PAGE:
return false;
}

should be

return count > 0 ;

You should also write some tests, since this condition looks backwards.

But for this specific case, kasperd has the right idea - you don't care how many different factors that the number has, just whether or not it is prime; early exit is the right answer here.

It would improve the code to separate the calculation from the reporting.

interface PrimeListener {
    void onPrime(long prime);
}

class TrivialPrimeListener implements PrimeListener {
    private final PrintStream out;

    TrivialPrimeListener (PrintStream out) {
        this.out = out;
    }

    TrivialPrimeListener () {
        this(System.out);
    }


    void onPrime(long prime) {
        // Even better would be to make this flexible about where it
        // sends t
        out.println(prime + " is prime");
    }
}

Then your loop would look like:

for ( long primeCandidate = start ; primeCandidate <= last ; primeCandidate++)
{
    if (isPrime(primeCandidate))
    {
        this.listener.onPrime(primeCandidate);
    }

}

And your initialization code would look something like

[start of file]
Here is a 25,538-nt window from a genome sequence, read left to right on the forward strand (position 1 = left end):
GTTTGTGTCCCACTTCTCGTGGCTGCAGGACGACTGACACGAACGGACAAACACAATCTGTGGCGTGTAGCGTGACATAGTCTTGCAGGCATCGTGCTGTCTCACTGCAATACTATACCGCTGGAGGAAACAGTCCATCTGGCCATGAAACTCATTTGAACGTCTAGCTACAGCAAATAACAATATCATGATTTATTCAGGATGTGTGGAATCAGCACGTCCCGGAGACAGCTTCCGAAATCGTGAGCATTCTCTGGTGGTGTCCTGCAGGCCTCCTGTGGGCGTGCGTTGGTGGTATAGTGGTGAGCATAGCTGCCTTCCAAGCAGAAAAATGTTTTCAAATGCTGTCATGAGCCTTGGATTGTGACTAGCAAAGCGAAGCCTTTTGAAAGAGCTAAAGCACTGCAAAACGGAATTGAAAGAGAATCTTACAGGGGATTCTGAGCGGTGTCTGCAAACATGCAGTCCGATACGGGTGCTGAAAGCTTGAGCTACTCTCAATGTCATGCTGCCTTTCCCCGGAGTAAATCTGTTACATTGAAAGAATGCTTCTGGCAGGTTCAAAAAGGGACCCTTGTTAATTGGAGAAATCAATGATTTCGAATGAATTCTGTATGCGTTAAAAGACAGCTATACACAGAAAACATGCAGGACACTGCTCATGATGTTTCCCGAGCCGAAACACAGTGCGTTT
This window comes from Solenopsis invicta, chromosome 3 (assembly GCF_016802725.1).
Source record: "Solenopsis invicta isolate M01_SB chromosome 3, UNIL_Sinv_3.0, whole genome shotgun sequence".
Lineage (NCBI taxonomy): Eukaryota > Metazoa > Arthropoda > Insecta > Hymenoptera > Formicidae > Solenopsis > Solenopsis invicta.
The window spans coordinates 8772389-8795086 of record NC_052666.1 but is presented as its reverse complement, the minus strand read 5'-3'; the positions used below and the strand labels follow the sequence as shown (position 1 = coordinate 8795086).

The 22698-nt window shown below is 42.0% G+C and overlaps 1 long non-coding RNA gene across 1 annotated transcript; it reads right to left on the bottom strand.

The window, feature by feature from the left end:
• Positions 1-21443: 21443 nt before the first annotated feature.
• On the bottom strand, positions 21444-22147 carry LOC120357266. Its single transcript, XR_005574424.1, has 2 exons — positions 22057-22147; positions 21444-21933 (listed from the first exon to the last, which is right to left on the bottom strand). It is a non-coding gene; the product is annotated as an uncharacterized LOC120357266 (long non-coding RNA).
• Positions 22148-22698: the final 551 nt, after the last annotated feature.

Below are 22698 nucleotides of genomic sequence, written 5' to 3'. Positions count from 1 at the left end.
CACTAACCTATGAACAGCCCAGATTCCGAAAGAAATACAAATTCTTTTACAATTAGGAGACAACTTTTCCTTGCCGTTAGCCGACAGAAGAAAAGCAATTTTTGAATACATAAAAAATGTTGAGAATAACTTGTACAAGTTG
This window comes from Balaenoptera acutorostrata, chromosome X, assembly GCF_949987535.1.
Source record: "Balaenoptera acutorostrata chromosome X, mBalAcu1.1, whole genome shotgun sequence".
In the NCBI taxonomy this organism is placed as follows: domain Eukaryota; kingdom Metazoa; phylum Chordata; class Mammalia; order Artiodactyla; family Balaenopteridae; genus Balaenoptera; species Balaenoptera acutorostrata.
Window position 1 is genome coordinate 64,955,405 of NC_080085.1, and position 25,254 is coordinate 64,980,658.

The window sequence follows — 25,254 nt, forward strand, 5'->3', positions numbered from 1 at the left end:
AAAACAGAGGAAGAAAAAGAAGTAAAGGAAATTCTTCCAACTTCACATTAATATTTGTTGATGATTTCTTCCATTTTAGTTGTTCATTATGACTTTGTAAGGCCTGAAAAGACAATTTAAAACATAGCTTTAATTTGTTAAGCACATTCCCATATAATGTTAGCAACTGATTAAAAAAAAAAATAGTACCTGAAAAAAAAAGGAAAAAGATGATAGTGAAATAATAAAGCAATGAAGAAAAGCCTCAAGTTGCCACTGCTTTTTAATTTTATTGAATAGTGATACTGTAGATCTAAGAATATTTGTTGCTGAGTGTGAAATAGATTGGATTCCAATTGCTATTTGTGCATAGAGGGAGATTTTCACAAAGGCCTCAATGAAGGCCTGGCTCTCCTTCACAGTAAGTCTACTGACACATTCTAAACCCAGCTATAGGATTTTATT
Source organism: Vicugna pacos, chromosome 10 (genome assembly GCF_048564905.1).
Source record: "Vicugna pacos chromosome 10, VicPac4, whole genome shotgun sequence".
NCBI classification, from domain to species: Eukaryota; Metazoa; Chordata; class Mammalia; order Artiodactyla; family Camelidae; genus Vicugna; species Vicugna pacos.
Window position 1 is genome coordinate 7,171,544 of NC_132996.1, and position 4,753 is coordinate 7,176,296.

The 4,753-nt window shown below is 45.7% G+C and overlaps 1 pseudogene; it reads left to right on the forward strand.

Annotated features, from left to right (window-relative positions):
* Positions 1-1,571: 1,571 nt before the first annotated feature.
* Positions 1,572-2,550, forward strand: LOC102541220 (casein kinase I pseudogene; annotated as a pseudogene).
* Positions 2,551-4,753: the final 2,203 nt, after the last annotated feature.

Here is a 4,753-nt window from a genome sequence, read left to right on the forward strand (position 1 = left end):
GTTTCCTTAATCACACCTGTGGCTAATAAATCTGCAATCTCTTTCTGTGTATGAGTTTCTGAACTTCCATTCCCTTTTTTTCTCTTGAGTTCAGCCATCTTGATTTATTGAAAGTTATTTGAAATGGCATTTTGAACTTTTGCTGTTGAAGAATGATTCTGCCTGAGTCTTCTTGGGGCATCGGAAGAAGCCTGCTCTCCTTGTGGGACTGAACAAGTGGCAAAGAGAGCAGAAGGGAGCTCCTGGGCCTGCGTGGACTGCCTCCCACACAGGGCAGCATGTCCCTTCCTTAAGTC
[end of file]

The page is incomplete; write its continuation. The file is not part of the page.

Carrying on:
this.startNum = start;
    this.endNum = end;
    this.listener = new TrivialPrimeListener();
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I have already implemened Runnable , that point is moot –  Computernerd Jun 9 at 15:22
    
Agreed; edited answer to remove that comment. The point about Thread management stands. –  VoiceOfUnreason Jun 9 at 15:37
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You can also use Sieve of Eratosthenes algorithm. It runs much faster than your algorithm. The algorithm looks something like:

public static void main(String[] args) {
  int start = //
  int end   = //

  boolean[] isPrime = new boolean[end + 1];

  for (int i = 2; i < end + 1; i++) {
    isPrime[i] = true;
  }

  for (int i = 2; i < end + 1; i++) {
    if (isPrime[i]) {
      for (int j = 2; i * j < end + 1; j++) {
        isPrime[i * j] = false;
      }
    }
  }

  for (int i = start; i < end + 1; i++) {
    if (isPrime[i]) {
      System.out.println(i + " is prime.");
    }
  }
}
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The algorithm can be made faster by skipping multiplies of 2, and so on, but the basic idea remains the same. –  fajarkoe Jun 9 at 14:59